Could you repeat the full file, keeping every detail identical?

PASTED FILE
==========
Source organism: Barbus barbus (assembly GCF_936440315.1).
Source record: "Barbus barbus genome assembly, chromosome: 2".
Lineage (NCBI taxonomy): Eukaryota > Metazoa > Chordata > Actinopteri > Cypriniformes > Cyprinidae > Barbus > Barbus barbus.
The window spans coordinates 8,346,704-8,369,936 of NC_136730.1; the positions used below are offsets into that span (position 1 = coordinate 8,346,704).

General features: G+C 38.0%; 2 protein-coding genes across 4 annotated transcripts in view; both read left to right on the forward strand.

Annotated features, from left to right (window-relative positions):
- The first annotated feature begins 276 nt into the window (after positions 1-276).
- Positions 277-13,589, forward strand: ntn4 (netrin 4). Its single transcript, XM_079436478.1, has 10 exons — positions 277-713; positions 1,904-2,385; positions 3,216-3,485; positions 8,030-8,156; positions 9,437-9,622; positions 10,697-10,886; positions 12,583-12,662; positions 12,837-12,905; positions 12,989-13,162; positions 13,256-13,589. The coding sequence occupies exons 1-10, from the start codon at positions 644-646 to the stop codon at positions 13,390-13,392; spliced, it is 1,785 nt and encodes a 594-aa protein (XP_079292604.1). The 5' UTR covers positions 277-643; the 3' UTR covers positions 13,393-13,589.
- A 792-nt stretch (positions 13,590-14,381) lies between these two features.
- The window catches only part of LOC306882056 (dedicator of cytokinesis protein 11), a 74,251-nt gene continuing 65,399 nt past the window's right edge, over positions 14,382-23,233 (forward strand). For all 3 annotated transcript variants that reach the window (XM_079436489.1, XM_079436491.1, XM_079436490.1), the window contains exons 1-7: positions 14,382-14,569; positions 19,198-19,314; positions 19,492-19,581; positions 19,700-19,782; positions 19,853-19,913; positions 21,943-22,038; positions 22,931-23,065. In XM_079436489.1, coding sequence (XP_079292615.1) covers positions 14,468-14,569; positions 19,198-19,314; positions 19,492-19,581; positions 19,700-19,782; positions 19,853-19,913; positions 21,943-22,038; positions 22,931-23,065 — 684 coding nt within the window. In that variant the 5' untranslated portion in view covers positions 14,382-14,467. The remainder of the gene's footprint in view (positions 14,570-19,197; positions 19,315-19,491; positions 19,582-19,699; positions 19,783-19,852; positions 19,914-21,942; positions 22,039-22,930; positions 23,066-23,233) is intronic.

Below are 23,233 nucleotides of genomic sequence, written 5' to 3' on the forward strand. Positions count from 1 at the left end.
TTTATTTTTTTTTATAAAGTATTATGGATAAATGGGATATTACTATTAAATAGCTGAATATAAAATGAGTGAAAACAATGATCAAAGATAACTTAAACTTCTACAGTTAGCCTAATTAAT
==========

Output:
Source organism: Barbus barbus (assembly GCF_936440315.1).
Source record: "Barbus barbus genome assembly, chromosome: 2".
Lineage (NCBI taxonomy): Eukaryota > Metazoa > Chordata > Actinopteri > Cypriniformes > Cyprinidae > Barbus > Barbus barbus.
The window spans coordinates 8,346,704-8,369,936 of NC_136730.1; the positions used below are offsets into that span (position 1 = coordinate 8,346,704).

General features: G+C 38.0%; 2 protein-coding genes across 4 annotated transcripts in view; both read left to right on the forward strand.

Annotated features, from left to right (window-relative positions):
- The first annotated feature begins 276 nt into the window (after positions 1-276).
- Positions 277-13,589, forward strand: ntn4 (netrin 4). Its single transcript, XM_079436478.1, has 10 exons — positions 277-713; positions 1,904-2,385; positions 3,216-3,485; positions 8,030-8,156; positions 9,437-9,622; positions 10,697-10,886; positions 12,583-12,662; positions 12,837-12,905; positions 12,989-13,162; positions 13,256-13,589. The coding sequence occupies exons 1-10, from the start codon at positions 644-646 to the stop codon at positions 13,390-13,392; spliced, it is 1,785 nt and encodes a 594-aa protein (XP_079292604.1). The 5' UTR covers positions 277-643; the 3' UTR covers positions 13,393-13,589.
- A 792-nt stretch (positions 13,590-14,381) lies between these two features.
- The window catches only part of LOC306882056 (dedicator of cytokinesis protein 11), a 74,251-nt gene continuing 65,399 nt past the window's right edge, over positions 14,382-23,233 (forward strand). For all 3 annotated transcript variants that reach the window (XM_079436489.1, XM_079436491.1, XM_079436490.1), the window contains exons 1-7: positions 14,382-14,569; positions 19,198-19,314; positions 19,492-19,581; positions 19,700-19,782; positions 19,853-19,913; positions 21,943-22,038; positions 22,931-23,065. In XM_079436489.1, coding sequence (XP_079292615.1) covers positions 14,468-14,569; positions 19,198-19,314; positions 19,492-19,581; positions 19,700-19,782; positions 19,853-19,913; positions 21,943-22,038; positions 22,931-23,065 — 684 coding nt within the window. In that variant the 5' untranslated portion in view covers positions 14,382-14,467. The remainder of the gene's footprint in view (positions 14,570-19,197; positions 19,315-19,491; positions 19,582-19,699; positions 19,783-19,852; positions 19,914-21,942; positions 22,039-22,930; positions 23,066-23,233) is intronic.

Below are 23,233 nucleotides of genomic sequence, written 5' to 3' on the forward strand. Positions count from 1 at the left end.
TTTATTTTTTTTTATAAAGTATTATGGATAAATGGGATATTACTATTAAATAGCTGAATATAAAATGAGTGAAAACAATGATCAAAGATAACTTAAACTTCTACAGTTAGCCTAATTAAT